General aviation shipments dip

General aviation shipments and billings dropped slightly in the second quarter this year, the General Aviation Manufactures Association reported Wednesday.

Shipments of general aviation airplanes totaled 547, down from 580 units during the same time a year ago, GAMA said.

Billings, meanwhile, totaled $4.77 billion in the quarter, down from $5.06 billion in the second quarter of 2009.

The economic downturn is lasting a lot longer than previous ones, said Teal Group aerospace analyst Richard Aboulafia. "And it's going to take time to dig out from this."

Corporate profits, long an indictor of business jet sales and deliveries, have come back.

"It's just that people were sitting on the cash," Aboulafia said. "It might take longer for things to get going because we don't know whether corporations will continue to be tight with their cash."

And people are going to take longer to get over the "economic trauma and feel good that we're in the clear," he said.

Aboulafia predicts aircraft deliveries will begin to come back in 2012. But it will take until 2016 or 2017 before the business jet market reaches its peak of 2008.

Shipments of piston-powered planes grew slightly in the second quarter to 259, compared with 255 shipped a year ago.

Turboprop shipments totaled 97 in the quarter, down from 102 in the same period last year, while business jet deliveries totaled 191 units, down from 223 a year ago.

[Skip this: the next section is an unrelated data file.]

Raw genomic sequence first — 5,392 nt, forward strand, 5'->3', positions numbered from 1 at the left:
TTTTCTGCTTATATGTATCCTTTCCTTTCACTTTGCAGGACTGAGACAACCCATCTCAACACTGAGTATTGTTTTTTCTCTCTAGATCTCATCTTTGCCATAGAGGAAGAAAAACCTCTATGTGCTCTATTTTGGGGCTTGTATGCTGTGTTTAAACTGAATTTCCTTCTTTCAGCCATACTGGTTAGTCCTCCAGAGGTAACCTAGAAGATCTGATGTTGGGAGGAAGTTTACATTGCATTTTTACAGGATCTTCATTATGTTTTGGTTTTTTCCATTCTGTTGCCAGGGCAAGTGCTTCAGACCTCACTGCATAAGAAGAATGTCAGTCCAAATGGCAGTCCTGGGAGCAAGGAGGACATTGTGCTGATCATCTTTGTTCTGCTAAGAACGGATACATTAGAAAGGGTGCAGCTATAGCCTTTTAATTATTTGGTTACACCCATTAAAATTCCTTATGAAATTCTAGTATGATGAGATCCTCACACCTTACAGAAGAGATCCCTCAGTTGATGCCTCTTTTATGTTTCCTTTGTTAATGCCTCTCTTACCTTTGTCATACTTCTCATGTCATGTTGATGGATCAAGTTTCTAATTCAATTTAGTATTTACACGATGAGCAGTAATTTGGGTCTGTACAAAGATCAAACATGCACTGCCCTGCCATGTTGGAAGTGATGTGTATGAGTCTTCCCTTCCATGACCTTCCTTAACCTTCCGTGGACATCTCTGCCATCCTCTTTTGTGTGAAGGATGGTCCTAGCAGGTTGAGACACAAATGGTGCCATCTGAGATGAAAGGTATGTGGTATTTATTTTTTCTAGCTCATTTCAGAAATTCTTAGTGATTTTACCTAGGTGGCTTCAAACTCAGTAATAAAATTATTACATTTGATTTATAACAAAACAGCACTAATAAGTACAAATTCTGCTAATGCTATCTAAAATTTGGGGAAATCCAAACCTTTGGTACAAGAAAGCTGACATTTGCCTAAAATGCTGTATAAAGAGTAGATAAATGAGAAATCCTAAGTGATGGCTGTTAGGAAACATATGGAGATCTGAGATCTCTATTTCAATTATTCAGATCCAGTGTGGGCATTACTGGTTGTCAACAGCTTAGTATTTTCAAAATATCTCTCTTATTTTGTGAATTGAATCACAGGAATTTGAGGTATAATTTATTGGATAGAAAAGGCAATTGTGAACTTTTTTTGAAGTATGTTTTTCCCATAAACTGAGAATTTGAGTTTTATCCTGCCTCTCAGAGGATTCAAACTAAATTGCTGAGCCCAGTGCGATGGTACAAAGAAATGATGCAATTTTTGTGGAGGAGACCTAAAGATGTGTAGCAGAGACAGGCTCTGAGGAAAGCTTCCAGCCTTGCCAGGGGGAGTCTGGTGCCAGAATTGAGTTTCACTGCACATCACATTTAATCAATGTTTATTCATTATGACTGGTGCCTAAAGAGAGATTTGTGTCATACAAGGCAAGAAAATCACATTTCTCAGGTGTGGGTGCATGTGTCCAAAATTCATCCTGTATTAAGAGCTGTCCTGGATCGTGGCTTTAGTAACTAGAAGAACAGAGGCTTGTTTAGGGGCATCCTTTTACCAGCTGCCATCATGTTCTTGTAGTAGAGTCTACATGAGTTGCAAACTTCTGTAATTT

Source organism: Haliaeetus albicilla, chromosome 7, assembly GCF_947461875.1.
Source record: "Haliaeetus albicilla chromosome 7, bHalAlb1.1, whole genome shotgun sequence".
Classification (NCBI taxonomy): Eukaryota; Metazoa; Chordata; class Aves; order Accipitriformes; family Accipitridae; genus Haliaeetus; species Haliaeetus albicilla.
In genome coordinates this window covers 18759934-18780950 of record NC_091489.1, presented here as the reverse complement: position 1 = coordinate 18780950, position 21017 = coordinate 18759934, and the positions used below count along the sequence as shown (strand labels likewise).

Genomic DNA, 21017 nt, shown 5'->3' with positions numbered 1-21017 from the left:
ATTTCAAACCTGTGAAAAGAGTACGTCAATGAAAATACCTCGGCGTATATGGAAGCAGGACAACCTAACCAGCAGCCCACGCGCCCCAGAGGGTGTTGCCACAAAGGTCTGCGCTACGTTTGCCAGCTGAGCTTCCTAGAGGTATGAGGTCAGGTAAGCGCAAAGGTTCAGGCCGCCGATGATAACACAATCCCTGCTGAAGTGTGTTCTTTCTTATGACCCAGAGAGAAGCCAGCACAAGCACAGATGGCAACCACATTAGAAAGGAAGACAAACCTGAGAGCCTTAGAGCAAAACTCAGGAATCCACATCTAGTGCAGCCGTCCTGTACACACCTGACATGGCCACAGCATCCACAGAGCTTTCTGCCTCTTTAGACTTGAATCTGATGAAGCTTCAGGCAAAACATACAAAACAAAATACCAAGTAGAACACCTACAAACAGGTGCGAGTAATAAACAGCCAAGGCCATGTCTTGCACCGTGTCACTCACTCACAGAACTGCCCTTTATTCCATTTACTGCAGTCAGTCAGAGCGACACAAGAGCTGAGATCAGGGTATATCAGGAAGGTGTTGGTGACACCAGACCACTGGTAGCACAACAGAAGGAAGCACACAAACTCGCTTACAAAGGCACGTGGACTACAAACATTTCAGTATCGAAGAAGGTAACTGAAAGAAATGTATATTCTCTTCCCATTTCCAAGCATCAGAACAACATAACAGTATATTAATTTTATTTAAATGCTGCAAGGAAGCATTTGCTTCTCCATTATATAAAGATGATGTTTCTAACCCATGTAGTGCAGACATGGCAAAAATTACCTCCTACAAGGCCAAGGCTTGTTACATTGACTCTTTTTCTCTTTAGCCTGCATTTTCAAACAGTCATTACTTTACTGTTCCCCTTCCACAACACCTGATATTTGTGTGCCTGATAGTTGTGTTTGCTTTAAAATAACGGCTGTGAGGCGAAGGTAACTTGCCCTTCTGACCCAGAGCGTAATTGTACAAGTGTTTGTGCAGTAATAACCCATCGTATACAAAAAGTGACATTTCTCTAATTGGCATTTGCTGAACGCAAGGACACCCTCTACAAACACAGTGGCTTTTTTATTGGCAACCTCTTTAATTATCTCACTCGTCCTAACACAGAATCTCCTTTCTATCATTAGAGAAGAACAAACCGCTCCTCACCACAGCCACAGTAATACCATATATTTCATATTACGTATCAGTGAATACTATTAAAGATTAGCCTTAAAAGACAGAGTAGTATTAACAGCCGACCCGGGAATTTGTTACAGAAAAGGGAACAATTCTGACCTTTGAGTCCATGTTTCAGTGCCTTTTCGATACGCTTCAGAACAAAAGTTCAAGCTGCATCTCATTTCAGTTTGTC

Bombardier Aerospace delivered eight Learjet business jets from Wichita, compared with 10 in the same quarter a year ago.

Cessna Aircraft delivered 164 airplanes during the second quarter, down from 186 a year ago.

Hawker Beechcraft delivered 51 aircraft in the quarter, compared with 62 a year ago. Hawker Beechcraft also delivered 25 planes for military use in the quarter.

"As general aviation manufacturers continue looking towards recovery from the economic downturn, it remains critical that pro-growth, pro-manufacturing policies like bonus depreciation that promote aircraft purchases and stimulate job creation be put in place," Pete Bunce, GAMA president and CEO, said in a release. "As the global economic recovery picks up steam, markets outside of North America continue to hold promise for renewed growth in our industry."